Just as you need a vision for yourself, you also need to know yourself—your strengths, weaknesses, etc. I learned a long time ago that I am simply not smart enough to give my time and energy indiscriminately and still do work that makes me proud. I know a few people who can do precisely that. They seem to give, give, give to everyone and everything, and their work is still brilliant and thorough. I can’t do that. To me, there’s no shame in knowing that or admitting that. I also know that I’m not good at lowering my personal standards for my work. Given those realities, “no” is crucial.
Because saying “no” is so difficult, it is important to remember that it is not someone else’s job to censor themselves by not asking you to do things. I always tell people: “Never hesitate to ask if you think I can help with something. It’s your job to take initiative by drawing into yourself the resources and support that you need. It’s my job to say ‘no’ if I need to.”
Don’t take the approach that someone is putting you in a bad situation by asking. They are just asking. It is not their fault if you haven’t learned how to say “no” when necessary.
I know that I am advocating for an attitude and approach that is a privilege to adopt, but I embrace it as a gift that was hard won by those who came before me. I am determined to use my improved position—for which so many women paid—to benefit myself and others. I am sharing what I believe will improve the quality of our lives and will thereby position us to contribute our best. By encouraging you to avoid should-ing all over yourself, I aim to open possibilities rather than simply pass down shoulds as if they are a heritage worthy of the sacrifices of our forebears.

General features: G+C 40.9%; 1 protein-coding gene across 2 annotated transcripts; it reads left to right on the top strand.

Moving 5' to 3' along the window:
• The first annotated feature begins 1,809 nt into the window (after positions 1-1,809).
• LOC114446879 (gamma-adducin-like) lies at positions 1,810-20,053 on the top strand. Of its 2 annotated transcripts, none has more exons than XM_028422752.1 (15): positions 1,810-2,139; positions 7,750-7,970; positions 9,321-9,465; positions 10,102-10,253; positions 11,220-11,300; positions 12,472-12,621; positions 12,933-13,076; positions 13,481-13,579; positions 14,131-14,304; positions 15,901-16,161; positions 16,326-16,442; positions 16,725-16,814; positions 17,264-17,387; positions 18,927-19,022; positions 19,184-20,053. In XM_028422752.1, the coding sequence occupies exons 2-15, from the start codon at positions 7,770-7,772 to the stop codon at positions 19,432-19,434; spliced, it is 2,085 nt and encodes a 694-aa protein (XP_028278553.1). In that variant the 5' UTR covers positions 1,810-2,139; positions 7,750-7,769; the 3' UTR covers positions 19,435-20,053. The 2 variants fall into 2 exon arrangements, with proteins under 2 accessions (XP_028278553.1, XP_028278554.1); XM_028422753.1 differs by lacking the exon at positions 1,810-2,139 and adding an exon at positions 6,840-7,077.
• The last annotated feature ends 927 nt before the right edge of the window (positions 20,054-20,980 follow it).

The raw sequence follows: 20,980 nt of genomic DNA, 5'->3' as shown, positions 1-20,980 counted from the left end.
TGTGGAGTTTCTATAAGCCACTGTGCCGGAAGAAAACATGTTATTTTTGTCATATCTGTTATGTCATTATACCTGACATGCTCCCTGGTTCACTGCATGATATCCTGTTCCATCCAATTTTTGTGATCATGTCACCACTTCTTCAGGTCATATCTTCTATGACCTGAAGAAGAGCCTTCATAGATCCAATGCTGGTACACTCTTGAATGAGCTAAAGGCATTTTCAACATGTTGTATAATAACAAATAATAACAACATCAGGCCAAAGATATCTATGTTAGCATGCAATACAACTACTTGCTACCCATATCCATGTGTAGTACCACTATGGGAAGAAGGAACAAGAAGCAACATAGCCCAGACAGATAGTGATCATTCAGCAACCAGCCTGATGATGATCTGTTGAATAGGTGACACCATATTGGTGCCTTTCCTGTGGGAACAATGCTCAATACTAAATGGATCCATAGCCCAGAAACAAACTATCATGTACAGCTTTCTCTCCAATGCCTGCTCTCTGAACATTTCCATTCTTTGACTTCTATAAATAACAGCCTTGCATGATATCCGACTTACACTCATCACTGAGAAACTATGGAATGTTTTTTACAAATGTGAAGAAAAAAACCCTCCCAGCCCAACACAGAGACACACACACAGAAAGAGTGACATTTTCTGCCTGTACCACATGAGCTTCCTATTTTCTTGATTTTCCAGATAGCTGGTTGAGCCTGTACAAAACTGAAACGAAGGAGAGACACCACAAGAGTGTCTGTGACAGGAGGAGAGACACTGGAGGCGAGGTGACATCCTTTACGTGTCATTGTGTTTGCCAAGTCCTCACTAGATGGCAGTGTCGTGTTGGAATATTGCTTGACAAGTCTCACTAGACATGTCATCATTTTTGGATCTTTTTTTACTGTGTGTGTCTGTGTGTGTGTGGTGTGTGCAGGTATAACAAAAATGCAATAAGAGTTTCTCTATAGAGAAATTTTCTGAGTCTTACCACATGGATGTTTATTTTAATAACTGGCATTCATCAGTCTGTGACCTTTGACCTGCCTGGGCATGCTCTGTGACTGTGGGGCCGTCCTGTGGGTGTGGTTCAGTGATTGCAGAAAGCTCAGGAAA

As a wise woman recently said to me: “My generation made those mistakes. The least you could do is make new ones.”
**Title phrase comes from Carrie Bradshaw of Sex and the City.
Koritha Mitchell is a literary historian and cultural critic who specializes in African American literature, racial violence throughout U.S. literature and contemporary culture, and black drama & performance. She examines how texts, both written and performed, have helped terrorized families and communities to survive and thrive. She is author of the award-winning book Living with Lynching: African American Lynching Plays, Performance, and Citizenship, 1890 – 1930 (University of Illinois Press, 2011). Mitchell earned her Ph.D. from the University of Maryland-College Park and is currently associate professor of English at Ohio State University. Mitchell’s essay “James Baldwin, Performance Theorist, Sings the Blues for Mister Charlie” appears in the March 2012 issue of American Quarterly. She maintains a blog, Kori’s Commentary, and she recently launched Black LIT Radio, a 10-minute monthly radio segment on African American literature. On Twitter, she’s @ProfKori.